The Indo-Pacific humpback dolphins were first discovered along the west coast of Taiwan in 2002. Based on a survey done in 2002 and 2003, they are often found in waters <5m deep, and no evidence shows that they appear in water deeper than 15m. A study in 2008 found that the population of humpback dolphins, which occupies a linear range of about 500 km^2 along the central west coast of Taiwan, is genetically distinct from all populations living in other areas. And this population is called Eastern Taiwan Strait (ETS) population.
Taiwan is a densely populated island and highly developed area, which has many industrial development projects, especially along the west coast, where the ETS populations of Indo-Pacific humpback dolphins live. Based on data collected between 2002 and 2005, the ETS population of humpback dolphins was less than 100 individuals. Unfortunately, the newest data released in 2012 shows that only 62 individuals are left. It means during those 7 years, population of humpback dolphins is being destroyed constantly and severely. A preliminary examination revealed that the ETS humpback dolphin population meets the IUCN Red List criteria for "Critically Endangered". Without further protection and regulation, this population will go extinct quickly.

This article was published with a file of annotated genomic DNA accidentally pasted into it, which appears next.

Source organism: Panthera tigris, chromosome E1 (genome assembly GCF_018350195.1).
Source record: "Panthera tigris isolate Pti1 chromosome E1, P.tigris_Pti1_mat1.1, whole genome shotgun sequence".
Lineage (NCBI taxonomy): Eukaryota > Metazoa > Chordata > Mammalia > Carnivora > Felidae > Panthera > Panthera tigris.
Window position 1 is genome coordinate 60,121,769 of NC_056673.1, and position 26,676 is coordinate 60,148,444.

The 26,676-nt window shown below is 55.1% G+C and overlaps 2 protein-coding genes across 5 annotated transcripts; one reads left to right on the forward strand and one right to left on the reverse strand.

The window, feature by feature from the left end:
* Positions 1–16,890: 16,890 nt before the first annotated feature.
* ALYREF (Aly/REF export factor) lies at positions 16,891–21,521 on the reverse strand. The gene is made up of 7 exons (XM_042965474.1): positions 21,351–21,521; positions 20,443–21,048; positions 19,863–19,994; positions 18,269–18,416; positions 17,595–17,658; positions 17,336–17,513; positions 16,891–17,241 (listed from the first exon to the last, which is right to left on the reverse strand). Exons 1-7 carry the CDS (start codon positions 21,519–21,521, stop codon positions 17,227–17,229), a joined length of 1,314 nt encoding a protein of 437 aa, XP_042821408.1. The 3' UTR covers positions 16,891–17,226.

There are several facts that result in the decreasing number of ETS population of humpback dolphins. First, large-scale modification of the shoreline by industrial development including hydraulic filling for creating industrial or science parks, seawall construction and sand mining cause habitat fragmentation and diminish dolphin's habitats. In addition, exploitation of shoreline also contributes to toxic contamination flows into dolphin's habitats. The chemical pollution from industrial or agricultural and municipal discharge results in impaired health of dolphins, for instance, reproductive disorders, and compromised immune system.
Second, fishing activities along the west coast of Taiwan are thriving, and cause many impacts on dolphins. Widespread and intensive use of gillnets and vessel strikes are potential threats for dolphins. Over exploitation of fish by fisheries’ is another threat for the dolphin population. It has led to disturbance of marine food web or trophic level and reduces marine biodiversity. Therefore, dolphins have not enough prey to live on.
Still another problem is reduced amount of freshwater flows into estuaries from rivers. Since ETS population of humpback dolphins is closely associated with estuaries habitat, the elimination of freshwater discharge from rivers significantly decreases the amount of suitable habitats for dolphins.
Hydroacoustic disturbance is another critical issue for dolphins. Sources of noise can come from dredging, pile driving, increased vessel traffic, seawall construction, and soil improvement. For all cetaceans, sound is vital for providing information about their environment, communicating with other individuals, and foraging; also, they are very vulnerable and sensitive to the effects of noise. Elevated anthropogenic sound level causes many dysfunctions of their behaviors, and even leads to death.